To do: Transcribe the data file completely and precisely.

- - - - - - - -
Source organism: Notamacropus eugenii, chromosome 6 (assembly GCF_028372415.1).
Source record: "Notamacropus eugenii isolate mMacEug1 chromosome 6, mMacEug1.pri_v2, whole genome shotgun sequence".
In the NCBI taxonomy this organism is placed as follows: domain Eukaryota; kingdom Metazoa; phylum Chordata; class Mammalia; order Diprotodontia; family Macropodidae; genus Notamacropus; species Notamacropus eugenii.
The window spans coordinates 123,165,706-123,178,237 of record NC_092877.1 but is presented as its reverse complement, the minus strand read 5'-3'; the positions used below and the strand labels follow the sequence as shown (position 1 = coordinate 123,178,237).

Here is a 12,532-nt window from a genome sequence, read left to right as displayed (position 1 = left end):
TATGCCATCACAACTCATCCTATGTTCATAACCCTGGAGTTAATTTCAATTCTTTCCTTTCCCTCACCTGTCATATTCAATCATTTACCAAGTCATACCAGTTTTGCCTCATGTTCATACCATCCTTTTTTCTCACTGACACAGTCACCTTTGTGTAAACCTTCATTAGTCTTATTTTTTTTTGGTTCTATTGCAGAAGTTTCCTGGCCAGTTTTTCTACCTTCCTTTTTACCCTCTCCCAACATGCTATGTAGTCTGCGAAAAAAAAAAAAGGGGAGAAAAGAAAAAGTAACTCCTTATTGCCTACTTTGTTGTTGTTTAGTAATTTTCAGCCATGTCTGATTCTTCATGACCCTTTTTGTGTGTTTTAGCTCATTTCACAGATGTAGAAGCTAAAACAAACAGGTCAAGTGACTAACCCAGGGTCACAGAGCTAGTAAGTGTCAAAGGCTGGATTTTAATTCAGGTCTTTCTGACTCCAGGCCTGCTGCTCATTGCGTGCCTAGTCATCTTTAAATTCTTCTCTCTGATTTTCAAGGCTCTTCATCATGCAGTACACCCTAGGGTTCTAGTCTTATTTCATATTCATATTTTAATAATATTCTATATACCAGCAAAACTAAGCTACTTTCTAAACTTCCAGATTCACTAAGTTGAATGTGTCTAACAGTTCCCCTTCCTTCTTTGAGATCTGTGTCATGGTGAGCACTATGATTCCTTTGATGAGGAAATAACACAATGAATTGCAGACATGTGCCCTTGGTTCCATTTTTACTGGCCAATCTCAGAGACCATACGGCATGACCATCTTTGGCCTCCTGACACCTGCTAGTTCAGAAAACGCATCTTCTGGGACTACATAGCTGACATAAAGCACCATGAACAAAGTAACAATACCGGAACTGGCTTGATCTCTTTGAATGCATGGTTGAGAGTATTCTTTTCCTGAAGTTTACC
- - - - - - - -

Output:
Source organism: Notamacropus eugenii, chromosome 6 (assembly GCF_028372415.1).
Source record: "Notamacropus eugenii isolate mMacEug1 chromosome 6, mMacEug1.pri_v2, whole genome shotgun sequence".
In the NCBI taxonomy this organism is placed as follows: domain Eukaryota; kingdom Metazoa; phylum Chordata; class Mammalia; order Diprotodontia; family Macropodidae; genus Notamacropus; species Notamacropus eugenii.
The window spans coordinates 123,165,706-123,178,237 of record NC_092877.1 but is presented as its reverse complement, the minus strand read 5'-3'; the positions used below and the strand labels follow the sequence as shown (position 1 = coordinate 123,178,237).

Here is a 12,532-nt window from a genome sequence, read left to right as displayed (position 1 = left end):
TATGCCATCACAACTCATCCTATGTTCATAACCCTGGAGTTAATTTCAATTCTTTCCTTTCCCTCACCTGTCATATTCAATCATTTACCAAGTCATACCAGTTTTGCCTCATGTTCATACCATCCTTTTTTCTCACTGACACAGTCACCTTTGTGTAAACCTTCATTAGTCTTATTTTTTTTTGGTTCTATTGCAGAAGTTTCCTGGCCAGTTTTTCTACCTTCCTTTTTACCCTCTCCCAACATGCTATGTAGTCTGCGAAAAAAAAAAAAGGGGAGAAAAGAAAAAGTAACTCCTTATTGCCTACTTTGTTGTTGTTTAGTAATTTTCAGCCATGTCTGATTCTTCATGACCCTTTTTGTGTGTTTTAGCTCATTTCACAGATGTAGAAGCTAAAACAAACAGGTCAAGTGACTAACCCAGGGTCACAGAGCTAGTAAGTGTCAAAGGCTGGATTTTAATTCAGGTCTTTCTGACTCCAGGCCTGCTGCTCATTGCGTGCCTAGTCATCTTTAAATTCTTCTCTCTGATTTTCAAGGCTCTTCATCATGCAGTACACCCTAGGGTTCTAGTCTTATTTCATATTCATATTTTAATAATATTCTATATACCAGCAAAACTAAGCTACTTTCTAAACTTCCAGATTCACTAAGTTGAATGTGTCTAACAGTTCCCCTTCCTTCTTTGAGATCTGTGTCATGGTGAGCACTATGATTCCTTTGATGAGGAAATAACACAATGAATTGCAGACATGTGCCCTTGGTTCCATTTTTACTGGCCAATCTCAGAGACCATACGGCATGACCATCTTTGGCCTCCTGACACCTGCTAGTTCAGAAAACGCATCTTCTGGGACTACATAGCTGACATAAAGCACCATGAACAAAGTAACAATACCGGAACTGGCTTGATCTCTTTGAATGCATGGTTGAGAGTATTCTTTTCCTGAAGTTTACC